Today is the day that Sadiq Khan would almost certainly have secured a second term as London Mayor had the virus crisis not occurred: an opinion poll had shown him increasing his already commanding lead over his Conservative challenger Shaun Bailey and the Independent Rory Stewart, who yesterday announced he’s dropped out of the delayed race for City Hall, failing to make the progress he’d hoped for. But instead of heading for the polling stations, Londoners are huddling indoors. And instead of anticipating another election win, the Labour Mayor is engaged in difficult negotiations with a Conservative government, the outcomes of which will be crucial to the future of the nation as a whole.
Before Covid-19 turned up, there was much heroic talk about “levelling up” the UK, making economic growth more evenly spread across the country. Its advocates, from all parts of the political spectrum, showed few signs of understanding how difficult that task would be, not least because they failed to recognise how very dependent on London’s economic power the whole of the UK is. Nearly a quarter of its economic output comes from Greater London. Arup economist Alexander Jan has calculated that 11 per cent of all UK economic activity takes place in Central London and the Isle of Dogs, home of Canary Wharf.
Altering that balance is much to be desired, but achieving it was always going to require far bolder and more imaginative measures than somehow starving “rich London” of public investment in order to feed more to the North. Such populist prattle now looks even more like an indulgence in denial. As Boris Johnson often said when he was London Mayor, when London does well, so does the rest of the country. The country he now leads will need London’s economic resilience more than ever in the months and years to come.
It would be surprising if Mayor Khan is not making that point in his dealings with ministers, as his transport chiefs and others seek the financial help they need to get the capital off its knees. Sources report that a rescue package for Transport for London, which has seen its vital income from fares all but disappear, is close to being agreed, but that it will be a “sticking plaster” deal. That wouldn’t begin to solve the already-existing problem of TfL’s increasing reliance on fares, an issue Centre for London’s Richard Brown has addressed. The Mayor’s deputy for housing, Tom Copley, writes for On London today about how the crisis is exacerbating London’s housing problems and why principles of “good growth” might need to be reassessed.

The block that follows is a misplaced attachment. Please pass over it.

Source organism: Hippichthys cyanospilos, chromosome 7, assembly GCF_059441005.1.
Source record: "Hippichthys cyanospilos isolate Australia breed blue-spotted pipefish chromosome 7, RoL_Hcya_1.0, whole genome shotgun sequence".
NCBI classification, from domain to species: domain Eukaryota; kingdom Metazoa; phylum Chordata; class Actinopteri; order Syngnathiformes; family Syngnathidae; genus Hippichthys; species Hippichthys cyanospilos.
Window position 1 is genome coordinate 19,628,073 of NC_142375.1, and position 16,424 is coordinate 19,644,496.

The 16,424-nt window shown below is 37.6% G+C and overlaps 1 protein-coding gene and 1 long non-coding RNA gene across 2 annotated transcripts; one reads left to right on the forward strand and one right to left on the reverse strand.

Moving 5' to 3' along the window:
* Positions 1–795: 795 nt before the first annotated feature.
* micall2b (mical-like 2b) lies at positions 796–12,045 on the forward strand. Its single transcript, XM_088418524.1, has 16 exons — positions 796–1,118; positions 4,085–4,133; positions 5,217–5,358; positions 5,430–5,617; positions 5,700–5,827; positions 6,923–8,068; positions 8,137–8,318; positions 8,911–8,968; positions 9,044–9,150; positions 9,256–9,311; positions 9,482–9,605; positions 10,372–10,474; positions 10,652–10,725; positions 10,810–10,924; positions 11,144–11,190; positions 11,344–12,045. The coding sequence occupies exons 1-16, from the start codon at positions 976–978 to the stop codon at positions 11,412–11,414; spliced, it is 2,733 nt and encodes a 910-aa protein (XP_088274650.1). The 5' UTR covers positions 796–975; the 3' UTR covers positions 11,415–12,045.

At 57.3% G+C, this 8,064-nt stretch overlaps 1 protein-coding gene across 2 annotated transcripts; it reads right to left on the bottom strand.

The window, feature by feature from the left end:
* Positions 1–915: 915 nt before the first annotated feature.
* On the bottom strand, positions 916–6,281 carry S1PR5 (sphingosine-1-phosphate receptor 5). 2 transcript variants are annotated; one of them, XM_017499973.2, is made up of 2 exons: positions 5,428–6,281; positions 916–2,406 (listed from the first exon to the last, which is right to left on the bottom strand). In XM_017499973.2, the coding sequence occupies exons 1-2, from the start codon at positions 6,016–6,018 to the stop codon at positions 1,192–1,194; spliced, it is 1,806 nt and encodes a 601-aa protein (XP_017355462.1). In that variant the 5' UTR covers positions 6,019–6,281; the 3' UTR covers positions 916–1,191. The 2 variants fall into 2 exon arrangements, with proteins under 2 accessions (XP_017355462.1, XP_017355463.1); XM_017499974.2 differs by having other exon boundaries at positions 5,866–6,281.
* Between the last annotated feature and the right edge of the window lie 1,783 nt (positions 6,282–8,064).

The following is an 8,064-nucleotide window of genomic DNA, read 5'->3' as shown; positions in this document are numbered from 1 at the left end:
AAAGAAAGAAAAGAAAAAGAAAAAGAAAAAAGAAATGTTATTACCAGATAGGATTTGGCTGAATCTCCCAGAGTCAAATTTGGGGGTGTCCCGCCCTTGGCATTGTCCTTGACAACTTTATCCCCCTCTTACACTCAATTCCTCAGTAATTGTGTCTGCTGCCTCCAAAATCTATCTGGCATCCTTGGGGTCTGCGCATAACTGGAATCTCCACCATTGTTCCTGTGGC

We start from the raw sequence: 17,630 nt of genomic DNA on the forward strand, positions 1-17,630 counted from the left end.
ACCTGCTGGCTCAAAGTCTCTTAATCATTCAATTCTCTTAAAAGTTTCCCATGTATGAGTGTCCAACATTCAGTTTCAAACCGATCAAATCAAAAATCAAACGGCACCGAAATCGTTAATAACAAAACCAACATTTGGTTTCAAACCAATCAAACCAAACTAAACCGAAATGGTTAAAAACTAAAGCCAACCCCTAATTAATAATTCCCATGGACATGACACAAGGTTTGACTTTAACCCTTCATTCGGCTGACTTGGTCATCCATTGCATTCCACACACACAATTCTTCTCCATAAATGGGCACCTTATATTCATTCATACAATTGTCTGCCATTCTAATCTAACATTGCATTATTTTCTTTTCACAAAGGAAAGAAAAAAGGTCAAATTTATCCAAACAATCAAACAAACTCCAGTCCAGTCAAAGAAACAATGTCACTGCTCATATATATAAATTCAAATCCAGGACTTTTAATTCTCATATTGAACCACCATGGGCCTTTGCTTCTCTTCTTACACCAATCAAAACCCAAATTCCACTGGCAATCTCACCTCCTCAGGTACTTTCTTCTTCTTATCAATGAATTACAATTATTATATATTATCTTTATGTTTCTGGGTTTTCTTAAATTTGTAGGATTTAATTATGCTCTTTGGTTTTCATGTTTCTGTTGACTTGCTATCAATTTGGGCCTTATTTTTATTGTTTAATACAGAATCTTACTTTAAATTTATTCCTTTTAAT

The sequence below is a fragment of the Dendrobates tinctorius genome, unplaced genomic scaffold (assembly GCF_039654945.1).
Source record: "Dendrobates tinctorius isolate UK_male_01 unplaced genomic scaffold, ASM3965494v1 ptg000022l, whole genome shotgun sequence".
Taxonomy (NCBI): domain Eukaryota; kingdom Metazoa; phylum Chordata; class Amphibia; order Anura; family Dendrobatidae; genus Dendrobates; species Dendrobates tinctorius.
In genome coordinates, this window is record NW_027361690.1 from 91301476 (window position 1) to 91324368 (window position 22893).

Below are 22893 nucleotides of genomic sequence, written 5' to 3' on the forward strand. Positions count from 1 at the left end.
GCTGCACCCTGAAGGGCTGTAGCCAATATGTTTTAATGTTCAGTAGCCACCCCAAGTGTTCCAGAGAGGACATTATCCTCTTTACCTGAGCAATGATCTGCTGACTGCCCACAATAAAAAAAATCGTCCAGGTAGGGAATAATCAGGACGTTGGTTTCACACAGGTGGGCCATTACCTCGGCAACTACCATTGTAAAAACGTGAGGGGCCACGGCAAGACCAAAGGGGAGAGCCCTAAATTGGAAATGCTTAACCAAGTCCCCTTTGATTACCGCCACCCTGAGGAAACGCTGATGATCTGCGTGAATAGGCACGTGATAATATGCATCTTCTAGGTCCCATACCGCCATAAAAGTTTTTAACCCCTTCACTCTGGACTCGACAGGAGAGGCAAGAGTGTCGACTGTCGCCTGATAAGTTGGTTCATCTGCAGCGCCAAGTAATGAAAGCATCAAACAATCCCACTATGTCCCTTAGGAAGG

These challenges are taking shape against a backdrop of tense relations between the government and the Mayor. Whether by accident or design, health secretary Matt Hancock has publicly contradicted Khan over the level of London Underground services (other Tory voices are questioning the level of Tube staff absences). Khan has called, in vain, for all construction work to be halted, and been a general advocate for a sterner lockdown. A disagreement rumbles on with communities secretary Robert Jenrick over Khan’s draft London Plan, the Mayor’s bedrock planning policy document.
This last tiff is instructive. Jenrick’s scalding rejection of the Khan Plan, issued shortly before the election was postponed, was seen as an unusually political intervention, both in content and in tone. Khan, meanwhile, is regarded by some to be a Mayor who gives too much consideration to gaining political advantage from his engagements with the government and too little to gaining things for London.
Whatever the reality, not much good will come from endless wrangling. As well as attending some COBR meetings, the Mayor sits on a government London sub-committee that Jenrick chairs, along with Johnson’s adviser and erstwhile mayoral planning chief Sir Edward Lister, previously the leader of Wandsworth Council. It will be good for the whole country if their gatherings prove productive.
All concerned surely know that London’s recovery is crucial and, furthermore, that London, a Labour city, is very likely to give Khan a second term when the election eventually takes place. This gives Khan some room for political compromise and the government no political incentive for not meeting some of his requests halfway. The Tories should help London lead national recovery and Sadiq Khan should help them do it. For London’s and the UK’s sake, the Mayor and government need to make friends.
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